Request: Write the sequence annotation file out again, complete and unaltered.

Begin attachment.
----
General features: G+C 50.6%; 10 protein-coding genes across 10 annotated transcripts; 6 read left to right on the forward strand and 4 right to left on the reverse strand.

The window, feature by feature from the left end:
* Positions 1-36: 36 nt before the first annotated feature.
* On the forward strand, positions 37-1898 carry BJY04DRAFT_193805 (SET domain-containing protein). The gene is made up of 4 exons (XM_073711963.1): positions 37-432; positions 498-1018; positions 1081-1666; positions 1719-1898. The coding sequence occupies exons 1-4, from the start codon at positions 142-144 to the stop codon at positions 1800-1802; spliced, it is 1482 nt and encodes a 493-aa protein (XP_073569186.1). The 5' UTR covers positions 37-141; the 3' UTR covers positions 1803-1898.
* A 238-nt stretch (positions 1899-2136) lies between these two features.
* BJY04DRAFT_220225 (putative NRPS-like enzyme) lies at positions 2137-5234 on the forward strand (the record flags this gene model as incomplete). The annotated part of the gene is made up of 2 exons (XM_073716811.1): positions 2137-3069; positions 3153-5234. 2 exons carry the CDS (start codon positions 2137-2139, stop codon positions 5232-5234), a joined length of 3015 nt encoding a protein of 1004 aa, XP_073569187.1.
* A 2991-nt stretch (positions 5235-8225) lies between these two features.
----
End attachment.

General features: G+C 50.6%; 10 protein-coding genes across 10 annotated transcripts; 6 read left to right on the forward strand and 4 right to left on the reverse strand.

The window, feature by feature from the left end:
* Positions 1-36: 36 nt before the first annotated feature.
* On the forward strand, positions 37-1898 carry BJY04DRAFT_193805 (SET domain-containing protein). The gene is made up of 4 exons (XM_073711963.1): positions 37-432; positions 498-1018; positions 1081-1666; positions 1719-1898. The coding sequence occupies exons 1-4, from the start codon at positions 142-144 to the stop codon at positions 1800-1802; spliced, it is 1482 nt and encodes a 493-aa protein (XP_073569186.1). The 5' UTR covers positions 37-141; the 3' UTR covers positions 1803-1898.
* A 238-nt stretch (positions 1899-2136) lies between these two features.
* BJY04DRAFT_220225 (putative NRPS-like enzyme) lies at positions 2137-5234 on the forward strand (the record flags this gene model as incomplete). The annotated part of the gene is made up of 2 exons (XM_073716811.1): positions 2137-3069; positions 3153-5234. 2 exons carry the CDS (start codon positions 2137-2139, stop codon positions 5232-5234), a joined length of 3015 nt encoding a protein of 1004 aa, XP_073569187.1.
* A 2991-nt stretch (positions 5235-8225) lies between these two features.